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Cross-national comparisons of socioeconomic differences in the prevalence of leisure-time and occupational physical activity, and active commuting in six Asia-Pacific countries


Background This study describes physical activity patterns and their association with socioeconomic factors in six countries in the Asia-Pacific region, and examines whether physical activity associations with socioeconomic status follow similar patterns across the six countries.

Methods Population-wide representative surveys of non-communicable disease risk factors and socioeconomic factors conducted in Australia, China, Fiji, Malaysia, Nauru and the Philippines between 2002 and 2006 were used. Survey respondents aged 18–64 years who provided information on their socioeconomic status (age, education, income, area of residence) and physical activity level in three domains (leisure-time, occupation, commuting) were included in the study (Australia N=15 786; China N=142 693; Fiji N=6763; Malaysia N=2572; Nauru N=2085; Philippines N=3307).

Results Leisure-time physical activity increased with age in China, showed inverse associations for Fiji and Nauru men, and there were no age relationships in other countries. Individuals in China, Fiji and Malaysia living in urban areas, with higher educational attainment and affluence were physically active during leisure time but less active at work and during commuting compared to those in rural areas, with lower educational attainment and lower income.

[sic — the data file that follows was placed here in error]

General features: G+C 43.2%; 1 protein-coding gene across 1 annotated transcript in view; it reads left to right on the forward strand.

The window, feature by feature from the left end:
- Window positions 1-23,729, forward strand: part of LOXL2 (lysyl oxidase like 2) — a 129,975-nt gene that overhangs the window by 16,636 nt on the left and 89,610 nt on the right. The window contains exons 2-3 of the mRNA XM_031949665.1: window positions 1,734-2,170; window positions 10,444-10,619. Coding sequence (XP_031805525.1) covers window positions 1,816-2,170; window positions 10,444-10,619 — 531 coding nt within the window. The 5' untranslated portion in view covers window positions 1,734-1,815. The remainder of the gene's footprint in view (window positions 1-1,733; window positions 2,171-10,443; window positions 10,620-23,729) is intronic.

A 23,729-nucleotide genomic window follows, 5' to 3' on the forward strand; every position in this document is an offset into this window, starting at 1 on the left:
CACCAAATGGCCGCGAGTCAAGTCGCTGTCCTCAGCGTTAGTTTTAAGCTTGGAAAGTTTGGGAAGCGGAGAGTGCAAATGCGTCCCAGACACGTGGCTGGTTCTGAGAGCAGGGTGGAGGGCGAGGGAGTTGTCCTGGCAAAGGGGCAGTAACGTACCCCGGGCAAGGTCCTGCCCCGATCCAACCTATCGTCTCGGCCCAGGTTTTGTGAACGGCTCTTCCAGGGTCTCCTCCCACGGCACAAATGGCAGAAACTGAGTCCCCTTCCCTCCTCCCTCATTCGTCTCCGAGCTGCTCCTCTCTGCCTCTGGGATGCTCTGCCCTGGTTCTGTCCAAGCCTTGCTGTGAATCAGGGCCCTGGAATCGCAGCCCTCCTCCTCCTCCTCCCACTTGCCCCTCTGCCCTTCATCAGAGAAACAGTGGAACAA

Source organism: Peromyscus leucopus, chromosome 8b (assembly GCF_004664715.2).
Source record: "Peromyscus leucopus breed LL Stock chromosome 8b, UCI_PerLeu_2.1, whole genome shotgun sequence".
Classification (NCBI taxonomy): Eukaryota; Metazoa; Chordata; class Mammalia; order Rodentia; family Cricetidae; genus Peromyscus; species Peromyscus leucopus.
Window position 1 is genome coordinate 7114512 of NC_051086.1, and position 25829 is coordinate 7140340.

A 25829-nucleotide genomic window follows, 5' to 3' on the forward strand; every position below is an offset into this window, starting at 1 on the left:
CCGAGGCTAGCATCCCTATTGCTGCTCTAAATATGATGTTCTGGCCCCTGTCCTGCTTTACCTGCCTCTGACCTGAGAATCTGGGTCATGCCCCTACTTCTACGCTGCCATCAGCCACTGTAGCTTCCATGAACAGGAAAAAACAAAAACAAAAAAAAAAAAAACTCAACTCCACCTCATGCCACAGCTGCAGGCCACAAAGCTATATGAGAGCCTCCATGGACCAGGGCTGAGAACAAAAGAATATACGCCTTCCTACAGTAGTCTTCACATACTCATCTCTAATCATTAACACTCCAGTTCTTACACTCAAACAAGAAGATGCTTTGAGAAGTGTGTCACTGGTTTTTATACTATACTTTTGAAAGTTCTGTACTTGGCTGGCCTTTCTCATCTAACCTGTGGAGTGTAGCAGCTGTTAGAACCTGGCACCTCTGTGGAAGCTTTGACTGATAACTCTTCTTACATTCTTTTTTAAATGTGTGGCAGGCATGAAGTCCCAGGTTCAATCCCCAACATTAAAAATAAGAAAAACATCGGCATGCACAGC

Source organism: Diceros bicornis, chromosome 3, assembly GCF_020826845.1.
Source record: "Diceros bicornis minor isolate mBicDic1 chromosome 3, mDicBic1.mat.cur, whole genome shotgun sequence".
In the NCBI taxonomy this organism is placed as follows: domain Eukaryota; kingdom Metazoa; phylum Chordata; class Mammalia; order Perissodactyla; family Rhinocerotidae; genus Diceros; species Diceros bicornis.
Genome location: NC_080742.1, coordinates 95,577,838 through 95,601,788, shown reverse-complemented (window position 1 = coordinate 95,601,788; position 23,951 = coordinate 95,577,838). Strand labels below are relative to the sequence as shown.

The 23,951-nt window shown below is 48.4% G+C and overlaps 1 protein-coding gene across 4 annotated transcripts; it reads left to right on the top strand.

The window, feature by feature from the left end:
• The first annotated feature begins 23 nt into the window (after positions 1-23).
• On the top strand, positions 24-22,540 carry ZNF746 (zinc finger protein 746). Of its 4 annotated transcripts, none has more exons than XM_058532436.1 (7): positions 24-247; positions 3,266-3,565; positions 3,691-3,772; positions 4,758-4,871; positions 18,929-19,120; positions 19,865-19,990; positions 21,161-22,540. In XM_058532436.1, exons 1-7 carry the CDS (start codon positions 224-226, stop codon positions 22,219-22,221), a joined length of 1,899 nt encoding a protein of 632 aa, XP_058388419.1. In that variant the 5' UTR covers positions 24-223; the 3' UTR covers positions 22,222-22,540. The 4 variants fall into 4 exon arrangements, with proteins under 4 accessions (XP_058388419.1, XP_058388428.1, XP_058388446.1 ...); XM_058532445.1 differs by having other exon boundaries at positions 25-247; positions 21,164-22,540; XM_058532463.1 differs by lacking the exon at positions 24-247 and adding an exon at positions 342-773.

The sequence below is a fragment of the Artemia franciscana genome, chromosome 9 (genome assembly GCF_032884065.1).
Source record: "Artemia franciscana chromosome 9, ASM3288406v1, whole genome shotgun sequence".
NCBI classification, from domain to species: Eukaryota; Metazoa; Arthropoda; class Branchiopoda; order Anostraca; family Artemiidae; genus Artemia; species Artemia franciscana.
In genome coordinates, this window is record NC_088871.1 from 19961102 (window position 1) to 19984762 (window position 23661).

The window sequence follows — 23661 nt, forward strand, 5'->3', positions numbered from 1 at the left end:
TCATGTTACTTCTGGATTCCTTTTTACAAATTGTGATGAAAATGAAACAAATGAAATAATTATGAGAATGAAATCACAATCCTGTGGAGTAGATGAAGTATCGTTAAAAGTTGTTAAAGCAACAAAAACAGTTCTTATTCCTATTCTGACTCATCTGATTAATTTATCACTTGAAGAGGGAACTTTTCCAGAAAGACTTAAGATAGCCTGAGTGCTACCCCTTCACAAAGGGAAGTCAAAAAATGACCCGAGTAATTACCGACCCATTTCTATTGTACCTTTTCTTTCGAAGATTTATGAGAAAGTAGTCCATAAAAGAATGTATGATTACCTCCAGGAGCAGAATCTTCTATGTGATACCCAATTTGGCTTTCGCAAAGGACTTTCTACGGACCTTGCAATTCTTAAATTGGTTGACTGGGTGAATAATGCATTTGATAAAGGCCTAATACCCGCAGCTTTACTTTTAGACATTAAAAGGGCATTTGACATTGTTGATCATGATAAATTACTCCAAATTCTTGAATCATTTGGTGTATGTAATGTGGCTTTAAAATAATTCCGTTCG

Conclusion There is a link between types of physical activity participation and socioeconomic factors in developing countries. Associations with socioeconomic indicators are likely to reflect economic growth. The findings strongly support the need for a comparable non-communicable risk factors surveillance system in developing countries.

  • Chronic disease
  • physical activity
  • surveillance
  • social inequalities
  • social economic
  • chronic DI
  • surveillance SI

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